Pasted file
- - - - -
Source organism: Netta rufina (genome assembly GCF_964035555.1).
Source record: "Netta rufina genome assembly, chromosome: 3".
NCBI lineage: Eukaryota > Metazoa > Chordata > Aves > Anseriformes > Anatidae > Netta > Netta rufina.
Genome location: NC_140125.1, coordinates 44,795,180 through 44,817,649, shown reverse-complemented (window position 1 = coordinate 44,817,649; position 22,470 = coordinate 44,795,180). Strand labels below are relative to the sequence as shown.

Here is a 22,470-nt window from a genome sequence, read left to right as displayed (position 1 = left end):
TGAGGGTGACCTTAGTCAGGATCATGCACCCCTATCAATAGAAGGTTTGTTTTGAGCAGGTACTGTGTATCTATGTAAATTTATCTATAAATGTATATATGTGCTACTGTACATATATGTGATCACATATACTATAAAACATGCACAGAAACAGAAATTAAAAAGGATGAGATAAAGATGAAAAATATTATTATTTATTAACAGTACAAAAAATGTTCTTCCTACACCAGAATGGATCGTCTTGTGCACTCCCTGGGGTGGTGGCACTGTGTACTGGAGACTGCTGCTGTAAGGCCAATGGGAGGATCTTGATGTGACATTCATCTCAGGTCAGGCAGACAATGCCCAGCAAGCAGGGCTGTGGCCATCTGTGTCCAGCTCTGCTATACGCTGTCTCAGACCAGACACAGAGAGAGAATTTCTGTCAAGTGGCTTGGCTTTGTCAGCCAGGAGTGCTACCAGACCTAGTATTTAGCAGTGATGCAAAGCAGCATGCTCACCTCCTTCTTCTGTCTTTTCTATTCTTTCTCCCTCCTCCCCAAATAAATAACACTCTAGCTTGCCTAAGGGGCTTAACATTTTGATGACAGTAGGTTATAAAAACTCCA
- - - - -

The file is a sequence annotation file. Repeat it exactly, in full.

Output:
Source organism: Netta rufina (genome assembly GCF_964035555.1).
Source record: "Netta rufina genome assembly, chromosome: 3".
NCBI lineage: Eukaryota > Metazoa > Chordata > Aves > Anseriformes > Anatidae > Netta > Netta rufina.
Genome location: NC_140125.1, coordinates 44,795,180 through 44,817,649, shown reverse-complemented (window position 1 = coordinate 44,817,649; position 22,470 = coordinate 44,795,180). Strand labels below are relative to the sequence as shown.

Here is a 22,470-nt window from a genome sequence, read left to right as displayed (position 1 = left end):
TGAGGGTGACCTTAGTCAGGATCATGCACCCCTATCAATAGAAGGTTTGTTTTGAGCAGGTACTGTGTATCTATGTAAATTTATCTATAAATGTATATATGTGCTACTGTACATATATGTGATCACATATACTATAAAACATGCACAGAAACAGAAATTAAAAAGGATGAGATAAAGATGAAAAATATTATTATTTATTAACAGTACAAAAAATGTTCTTCCTACACCAGAATGGATCGTCTTGTGCACTCCCTGGGGTGGTGGCACTGTGTACTGGAGACTGCTGCTGTAAGGCCAATGGGAGGATCTTGATGTGACATTCATCTCAGGTCAGGCAGACAATGCCCAGCAAGCAGGGCTGTGGCCATCTGTGTCCAGCTCTGCTATACGCTGTCTCAGACCAGACACAGAGAGAGAATTTCTGTCAAGTGGCTTGGCTTTGTCAGCCAGGAGTGCTACCAGACCTAGTATTTAGCAGTGATGCAAAGCAGCATGCTCACCTCCTTCTTCTGTCTTTTCTATTCTTTCTCCCTCCTCCCCAAATAAATAACACTCTAGCTTGCCTAAGGGGCTTAACATTTTGATGACAGTAGGTTATAAAAACTCCA